A Jagged Contention: God’s Humble State


“[Mary] experiences in her own body that God does wonderful things with the children of men, that his ways are not our ways, that he cannot be predicted by men, or circumscribed by their reasons and ideas, that his way is beyond all understanding or explanations, both free and of his own will.

“Where our reason is offended, where our nature rebels, where our piety creeps anxiously away, there, precisely there, God loves to be. There, he confuses the understanding of the clever. There he offends our nature, our piety. There he will dwell and no one can deny him. And, now, only the humble can believe him, and can rejoice that God is so free and so wonderful, that he works miracles when the children of men despair. He has made the lowly and the humble to be lifted up. That is the wonder of wonders, that God loves the lowly: ‘God has been mindful of the humble state of his servant.’

God in the “humble state”–that is the revolutionary, the passionate word of Advent.”

Dietrich Bonhoeffer, Sermon for the Third Sunday in Advent: “My Soul Praises the Lord,” in Dietrich Bonhoeffer’s Christmas Sermons. Pg. 98. ed. Edwin Robinson


Does our preaching and teaching tend to proclaim the majestic God of glory or God in his humble state, as Bonhoeffer so beautifully describes? What is the danger of trying to know, or preach, Christ apart from his humility? What are some of the most common ways preachers seek to remove the “offense” of God’s humility?


2 thoughts on “A Jagged Contention: God’s Humble State

  1. It looks to be like he’s talking about God being in our humility. I would bet you also could remember finding him there in all comfort and encouragement.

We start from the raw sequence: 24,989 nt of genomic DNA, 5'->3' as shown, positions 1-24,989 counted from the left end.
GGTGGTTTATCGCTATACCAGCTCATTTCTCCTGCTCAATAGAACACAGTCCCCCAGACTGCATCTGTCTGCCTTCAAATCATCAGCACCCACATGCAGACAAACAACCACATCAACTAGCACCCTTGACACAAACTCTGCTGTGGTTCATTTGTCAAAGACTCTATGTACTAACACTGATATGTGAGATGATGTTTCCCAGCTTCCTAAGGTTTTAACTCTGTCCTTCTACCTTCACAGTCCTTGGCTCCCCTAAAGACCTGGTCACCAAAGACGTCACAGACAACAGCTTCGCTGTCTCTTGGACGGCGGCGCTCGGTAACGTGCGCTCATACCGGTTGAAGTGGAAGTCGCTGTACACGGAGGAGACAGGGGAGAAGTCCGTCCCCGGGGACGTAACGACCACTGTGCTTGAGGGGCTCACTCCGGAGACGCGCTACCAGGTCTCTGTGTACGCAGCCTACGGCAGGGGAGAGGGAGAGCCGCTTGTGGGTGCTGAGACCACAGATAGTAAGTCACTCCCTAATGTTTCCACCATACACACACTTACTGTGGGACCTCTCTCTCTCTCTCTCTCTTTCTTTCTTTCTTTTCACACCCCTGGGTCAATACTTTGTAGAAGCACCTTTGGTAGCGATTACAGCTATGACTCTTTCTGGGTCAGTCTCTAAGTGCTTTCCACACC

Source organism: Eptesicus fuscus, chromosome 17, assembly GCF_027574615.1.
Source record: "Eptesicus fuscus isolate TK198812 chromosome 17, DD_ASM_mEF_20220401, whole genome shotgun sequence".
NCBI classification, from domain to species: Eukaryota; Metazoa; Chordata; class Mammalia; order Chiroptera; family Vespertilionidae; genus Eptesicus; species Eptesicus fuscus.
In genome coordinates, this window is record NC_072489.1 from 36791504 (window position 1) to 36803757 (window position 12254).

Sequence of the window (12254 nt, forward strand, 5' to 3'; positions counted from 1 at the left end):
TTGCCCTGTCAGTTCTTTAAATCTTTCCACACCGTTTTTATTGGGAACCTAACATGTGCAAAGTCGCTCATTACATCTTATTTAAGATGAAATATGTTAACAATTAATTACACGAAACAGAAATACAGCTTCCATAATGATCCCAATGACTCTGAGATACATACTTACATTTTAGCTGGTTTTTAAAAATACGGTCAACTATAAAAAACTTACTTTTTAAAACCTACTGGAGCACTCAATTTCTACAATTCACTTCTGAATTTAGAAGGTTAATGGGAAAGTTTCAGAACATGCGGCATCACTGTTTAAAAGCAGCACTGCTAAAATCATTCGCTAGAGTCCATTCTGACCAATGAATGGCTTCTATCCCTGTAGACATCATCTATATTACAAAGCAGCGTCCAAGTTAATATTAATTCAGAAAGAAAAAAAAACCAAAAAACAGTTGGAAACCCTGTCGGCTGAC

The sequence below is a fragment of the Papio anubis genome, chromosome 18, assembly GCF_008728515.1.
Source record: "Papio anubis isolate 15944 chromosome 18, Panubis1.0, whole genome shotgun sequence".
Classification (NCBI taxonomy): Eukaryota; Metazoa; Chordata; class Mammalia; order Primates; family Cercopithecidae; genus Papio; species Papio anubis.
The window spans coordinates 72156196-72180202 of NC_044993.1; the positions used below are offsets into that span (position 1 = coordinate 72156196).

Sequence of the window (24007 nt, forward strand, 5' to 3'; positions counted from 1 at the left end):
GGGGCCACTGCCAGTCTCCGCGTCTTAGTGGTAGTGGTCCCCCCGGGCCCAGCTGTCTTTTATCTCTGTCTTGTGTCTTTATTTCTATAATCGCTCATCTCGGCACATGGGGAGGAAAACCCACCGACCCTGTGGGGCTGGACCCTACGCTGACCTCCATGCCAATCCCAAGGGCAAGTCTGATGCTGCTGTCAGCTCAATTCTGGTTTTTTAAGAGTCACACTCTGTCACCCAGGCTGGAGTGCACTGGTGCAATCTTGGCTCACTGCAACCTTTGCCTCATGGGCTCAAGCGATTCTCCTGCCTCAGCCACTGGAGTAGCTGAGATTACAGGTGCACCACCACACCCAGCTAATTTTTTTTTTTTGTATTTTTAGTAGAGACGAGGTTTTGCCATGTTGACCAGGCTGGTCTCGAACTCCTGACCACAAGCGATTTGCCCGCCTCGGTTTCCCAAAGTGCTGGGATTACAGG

2. The way I see it, taking into consideration the whole Biblical account, not just a narrow scattering of selected verses, Jesus taught and reflected humility, not of an entirely passive humility, but of a spiritual and unselfish kind. He also reflected the omniscience of Holy God simultaneously, as He was never, at any point, not the Son of God and the Second Person of the Trinity. He indeed humbled Himself to be born in human fashion through Mary, and lived in poverty instead of in royalty fit for His title. But He had come as the Lamb of God to suffer for our sins and redeem us. If He had not done this, all the world would perish as stated succinctly in John 3:16. If we follow the virtues Our Lord reflected, then we would strive to be humble in spirit, yet determined in our faith, and compassionate in our daily living. At the same time, we are not called to be passive in the face of evil, but be outspoken and point to Jesus as Lord and Savior.


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